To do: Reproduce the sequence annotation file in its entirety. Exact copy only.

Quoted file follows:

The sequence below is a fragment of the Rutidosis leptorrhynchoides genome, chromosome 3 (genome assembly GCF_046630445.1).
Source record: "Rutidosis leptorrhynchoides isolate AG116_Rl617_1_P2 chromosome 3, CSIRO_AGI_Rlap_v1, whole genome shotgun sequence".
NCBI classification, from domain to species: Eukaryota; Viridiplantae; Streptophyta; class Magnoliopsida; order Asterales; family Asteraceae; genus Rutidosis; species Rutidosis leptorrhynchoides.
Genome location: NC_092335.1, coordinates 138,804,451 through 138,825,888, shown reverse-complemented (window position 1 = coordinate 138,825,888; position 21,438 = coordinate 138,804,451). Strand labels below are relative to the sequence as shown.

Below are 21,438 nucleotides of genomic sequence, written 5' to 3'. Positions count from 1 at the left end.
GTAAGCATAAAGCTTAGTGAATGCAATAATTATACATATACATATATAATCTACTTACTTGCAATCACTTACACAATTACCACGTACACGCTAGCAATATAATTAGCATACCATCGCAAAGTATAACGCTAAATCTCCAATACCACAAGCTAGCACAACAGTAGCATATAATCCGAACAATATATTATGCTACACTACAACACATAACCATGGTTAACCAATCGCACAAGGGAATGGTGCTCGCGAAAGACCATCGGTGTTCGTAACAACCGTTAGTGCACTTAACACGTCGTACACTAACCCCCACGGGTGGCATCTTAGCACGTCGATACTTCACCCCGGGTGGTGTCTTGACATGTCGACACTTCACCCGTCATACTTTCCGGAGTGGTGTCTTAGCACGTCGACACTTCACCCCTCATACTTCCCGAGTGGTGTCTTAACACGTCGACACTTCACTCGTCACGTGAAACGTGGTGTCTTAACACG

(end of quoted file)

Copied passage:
The sequence below is a fragment of the Rutidosis leptorrhynchoides genome, chromosome 3 (genome assembly GCF_046630445.1).
Source record: "Rutidosis leptorrhynchoides isolate AG116_Rl617_1_P2 chromosome 3, CSIRO_AGI_Rlap_v1, whole genome shotgun sequence".
NCBI classification, from domain to species: Eukaryota; Viridiplantae; Streptophyta; class Magnoliopsida; order Asterales; family Asteraceae; genus Rutidosis; species Rutidosis leptorrhynchoides.
Genome location: NC_092335.1, coordinates 138,804,451 through 138,825,888, shown reverse-complemented (window position 1 = coordinate 138,825,888; position 21,438 = coordinate 138,804,451). Strand labels below are relative to the sequence as shown.

Below are 21,438 nucleotides of genomic sequence, written 5' to 3'. Positions count from 1 at the left end.
GTAAGCATAAAGCTTAGTGAATGCAATAATTATACATATACATATATAATCTACTTACTTGCAATCACTTACACAATTACCACGTACACGCTAGCAATATAATTAGCATACCATCGCAAAGTATAACGCTAAATCTCCAATACCACAAGCTAGCACAACAGTAGCATATAATCCGAACAATATATTATGCTACACTACAACACATAACCATGGTTAACCAATCGCACAAGGGAATGGTGCTCGCGAAAGACCATCGGTGTTCGTAACAACCGTTAGTGCACTTAACACGTCGTACACTAACCCCCACGGGTGGCATCTTAGCACGTCGATACTTCACCCCGGGTGGTGTCTTGACATGTCGACACTTCACCCGTCATACTTTCCGGAGTGGTGTCTTAGCACGTCGACACTTCACCCCTCATACTTCCCGAGTGGTGTCTTAACACGTCGACACTTCACTCGTCACGTGAAACGTGGTGTCTTAACACG